So I am wondering, who is riding a 16" BD, how tall are you, what size normal bike do you ride and what bar/stem are you using?

        Regards, Doug








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      • Tone
        Doug, I have a 16” Big Dummy frame with its stock rigid fork and 26” x 1.5” semi-slick tires. I am about 5’ 8” and usually wear a 30” inseam. I had
        Message 3 of 5 , Oct 12, 2009
          Doug,
          I have a 16” Big Dummy frame with its stock rigid fork and 26” x 1.5”
          semi-slick tires. I am about 5’ 8” and usually wear a 30” inseam. I had
          an Xtracycled Univega 750FS for many years before it broke. I still have
          the broken frame, but it is so worn out there is no indication of the
          frame size on the bike. I vaguely recall it being a 17” frame though, and
          when I measured it just now it does seem to be 17 inches. I took that
          measurement from the center of the bottom bracket up along the middle of
          the seat tube/post to the where it would intersect with the top edge of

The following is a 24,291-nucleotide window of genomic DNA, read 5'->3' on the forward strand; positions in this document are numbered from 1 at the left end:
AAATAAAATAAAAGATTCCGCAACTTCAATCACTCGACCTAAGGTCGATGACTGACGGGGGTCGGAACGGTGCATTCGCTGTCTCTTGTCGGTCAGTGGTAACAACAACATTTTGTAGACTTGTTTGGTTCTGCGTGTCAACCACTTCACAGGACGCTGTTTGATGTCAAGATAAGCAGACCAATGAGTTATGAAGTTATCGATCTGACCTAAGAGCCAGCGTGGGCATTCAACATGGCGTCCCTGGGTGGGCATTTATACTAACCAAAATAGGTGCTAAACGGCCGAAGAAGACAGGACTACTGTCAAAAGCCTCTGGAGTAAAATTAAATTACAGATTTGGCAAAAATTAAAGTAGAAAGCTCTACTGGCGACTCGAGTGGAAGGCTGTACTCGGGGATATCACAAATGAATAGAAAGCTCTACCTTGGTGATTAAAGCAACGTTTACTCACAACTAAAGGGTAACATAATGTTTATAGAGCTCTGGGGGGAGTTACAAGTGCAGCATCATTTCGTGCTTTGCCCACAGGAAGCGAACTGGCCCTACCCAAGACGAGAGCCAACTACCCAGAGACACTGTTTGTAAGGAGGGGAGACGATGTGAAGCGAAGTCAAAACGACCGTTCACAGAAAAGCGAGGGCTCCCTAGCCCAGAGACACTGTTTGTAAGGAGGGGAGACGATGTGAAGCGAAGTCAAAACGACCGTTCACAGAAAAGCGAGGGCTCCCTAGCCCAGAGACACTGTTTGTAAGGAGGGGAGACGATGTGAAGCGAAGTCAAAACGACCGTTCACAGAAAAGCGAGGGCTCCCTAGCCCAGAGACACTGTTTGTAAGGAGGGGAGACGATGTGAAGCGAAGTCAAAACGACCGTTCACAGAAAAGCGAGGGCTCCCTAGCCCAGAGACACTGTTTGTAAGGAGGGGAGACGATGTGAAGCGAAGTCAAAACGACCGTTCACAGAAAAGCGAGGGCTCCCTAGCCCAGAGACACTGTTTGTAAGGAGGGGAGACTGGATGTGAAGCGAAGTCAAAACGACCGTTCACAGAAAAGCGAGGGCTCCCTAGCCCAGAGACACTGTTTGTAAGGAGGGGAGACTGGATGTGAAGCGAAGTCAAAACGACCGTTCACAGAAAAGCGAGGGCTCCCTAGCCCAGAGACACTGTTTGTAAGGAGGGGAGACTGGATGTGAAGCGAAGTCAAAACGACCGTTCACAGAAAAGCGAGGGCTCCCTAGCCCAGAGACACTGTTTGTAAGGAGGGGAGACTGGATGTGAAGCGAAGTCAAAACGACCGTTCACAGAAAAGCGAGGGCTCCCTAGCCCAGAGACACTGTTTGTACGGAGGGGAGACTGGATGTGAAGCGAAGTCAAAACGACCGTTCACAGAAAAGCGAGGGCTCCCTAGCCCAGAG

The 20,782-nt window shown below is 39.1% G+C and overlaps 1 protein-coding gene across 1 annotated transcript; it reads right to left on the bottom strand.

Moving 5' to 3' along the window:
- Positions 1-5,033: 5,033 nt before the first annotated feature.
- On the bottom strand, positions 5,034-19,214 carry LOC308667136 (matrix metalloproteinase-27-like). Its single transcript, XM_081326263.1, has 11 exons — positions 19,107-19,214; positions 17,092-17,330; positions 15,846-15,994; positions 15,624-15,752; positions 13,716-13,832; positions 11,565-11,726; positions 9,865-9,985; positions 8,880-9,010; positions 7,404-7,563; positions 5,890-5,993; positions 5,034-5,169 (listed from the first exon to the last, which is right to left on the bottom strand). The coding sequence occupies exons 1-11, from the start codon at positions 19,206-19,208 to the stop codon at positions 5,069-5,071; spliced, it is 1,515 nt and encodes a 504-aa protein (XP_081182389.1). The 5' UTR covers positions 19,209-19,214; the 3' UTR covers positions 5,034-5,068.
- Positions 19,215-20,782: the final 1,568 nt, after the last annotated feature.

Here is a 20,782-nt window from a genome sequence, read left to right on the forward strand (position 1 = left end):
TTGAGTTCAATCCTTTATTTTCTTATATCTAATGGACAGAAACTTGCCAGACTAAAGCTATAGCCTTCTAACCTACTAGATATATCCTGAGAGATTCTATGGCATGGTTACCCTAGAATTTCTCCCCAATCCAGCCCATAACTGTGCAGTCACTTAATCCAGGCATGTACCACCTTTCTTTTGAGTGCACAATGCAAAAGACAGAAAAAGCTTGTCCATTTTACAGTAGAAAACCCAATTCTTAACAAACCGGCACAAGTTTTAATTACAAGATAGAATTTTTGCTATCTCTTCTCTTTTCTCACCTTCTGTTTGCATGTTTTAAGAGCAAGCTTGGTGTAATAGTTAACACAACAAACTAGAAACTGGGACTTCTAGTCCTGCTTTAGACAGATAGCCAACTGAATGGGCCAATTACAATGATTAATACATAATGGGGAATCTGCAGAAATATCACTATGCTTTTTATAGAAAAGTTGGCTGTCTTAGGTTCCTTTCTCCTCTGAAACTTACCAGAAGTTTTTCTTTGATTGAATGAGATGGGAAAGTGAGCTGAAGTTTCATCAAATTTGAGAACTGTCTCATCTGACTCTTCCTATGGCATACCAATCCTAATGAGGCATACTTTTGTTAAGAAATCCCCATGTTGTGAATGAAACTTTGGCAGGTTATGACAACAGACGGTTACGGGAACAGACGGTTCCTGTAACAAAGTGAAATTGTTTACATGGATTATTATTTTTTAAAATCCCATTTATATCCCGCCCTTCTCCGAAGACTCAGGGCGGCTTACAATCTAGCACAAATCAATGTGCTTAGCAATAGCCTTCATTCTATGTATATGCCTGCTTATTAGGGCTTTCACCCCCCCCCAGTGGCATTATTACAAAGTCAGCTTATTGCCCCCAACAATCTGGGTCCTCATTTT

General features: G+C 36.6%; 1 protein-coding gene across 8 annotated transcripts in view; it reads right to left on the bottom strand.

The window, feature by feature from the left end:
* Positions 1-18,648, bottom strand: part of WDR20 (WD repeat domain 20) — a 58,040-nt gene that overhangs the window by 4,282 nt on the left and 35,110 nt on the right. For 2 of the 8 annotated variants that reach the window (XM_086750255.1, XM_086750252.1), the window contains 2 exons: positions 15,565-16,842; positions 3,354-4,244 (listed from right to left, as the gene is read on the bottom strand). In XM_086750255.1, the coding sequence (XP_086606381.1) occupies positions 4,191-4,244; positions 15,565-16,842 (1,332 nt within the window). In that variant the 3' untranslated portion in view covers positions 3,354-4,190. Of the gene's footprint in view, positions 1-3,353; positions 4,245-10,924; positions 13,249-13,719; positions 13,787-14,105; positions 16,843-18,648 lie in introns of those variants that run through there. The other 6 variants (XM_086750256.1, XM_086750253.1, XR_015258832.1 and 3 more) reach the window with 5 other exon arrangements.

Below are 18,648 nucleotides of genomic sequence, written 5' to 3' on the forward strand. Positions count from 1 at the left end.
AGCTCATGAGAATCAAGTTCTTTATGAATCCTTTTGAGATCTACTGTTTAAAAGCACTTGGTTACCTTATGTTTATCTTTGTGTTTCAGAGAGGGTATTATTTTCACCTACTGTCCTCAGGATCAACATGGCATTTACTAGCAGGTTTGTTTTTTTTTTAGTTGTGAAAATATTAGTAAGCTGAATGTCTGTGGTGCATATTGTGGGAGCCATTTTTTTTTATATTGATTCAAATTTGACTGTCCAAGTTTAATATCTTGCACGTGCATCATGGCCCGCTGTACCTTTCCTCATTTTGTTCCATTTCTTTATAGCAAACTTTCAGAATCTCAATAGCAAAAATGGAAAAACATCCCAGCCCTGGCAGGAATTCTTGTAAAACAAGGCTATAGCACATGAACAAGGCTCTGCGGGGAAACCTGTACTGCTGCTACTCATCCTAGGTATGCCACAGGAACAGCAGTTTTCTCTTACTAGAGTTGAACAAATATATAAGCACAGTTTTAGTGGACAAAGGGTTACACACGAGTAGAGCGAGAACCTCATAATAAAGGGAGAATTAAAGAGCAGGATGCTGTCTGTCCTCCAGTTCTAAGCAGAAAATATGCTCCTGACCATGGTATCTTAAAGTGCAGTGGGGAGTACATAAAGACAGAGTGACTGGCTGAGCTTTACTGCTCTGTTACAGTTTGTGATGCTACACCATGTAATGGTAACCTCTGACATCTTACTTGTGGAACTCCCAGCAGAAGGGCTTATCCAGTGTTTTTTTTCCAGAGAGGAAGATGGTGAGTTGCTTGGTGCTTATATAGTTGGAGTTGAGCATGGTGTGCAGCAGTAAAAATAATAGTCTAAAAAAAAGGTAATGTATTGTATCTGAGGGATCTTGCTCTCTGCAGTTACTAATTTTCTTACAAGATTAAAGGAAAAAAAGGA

the top-tube.
          I should point out my old bike frame had an uncommon build/geometry. You
          can see what I mean if you look at this photo:
          http://www.cranksgiving.net/xs/lunarload-angle.jpg

          WARNING TO ALL: I do NOT recommend trying to haul a load like this. I
          worked as a full time cargo bike messenger in NYC for years and this was a
          personal load I hauled from Home Depot. The route barely had any traffic
          except the parking lot and about 90% of the route was on a straight
          light-traffic street for less than ten short blocks. I have carried other
          similar loads, but this is definitely the biggest, bulkiest, and heaviest.
          I would NEVER do it again. I actually tipped over when the front and back
          ends of the load relieved my tire traction as I biked out of the parking
          lot down the sloped sidewalk into the gutter of the street. I was fine,
          but quite embarrassed since all eyes were on me especially from all the
          cars waiting to drive out of the lot as I had to pick myself up and reload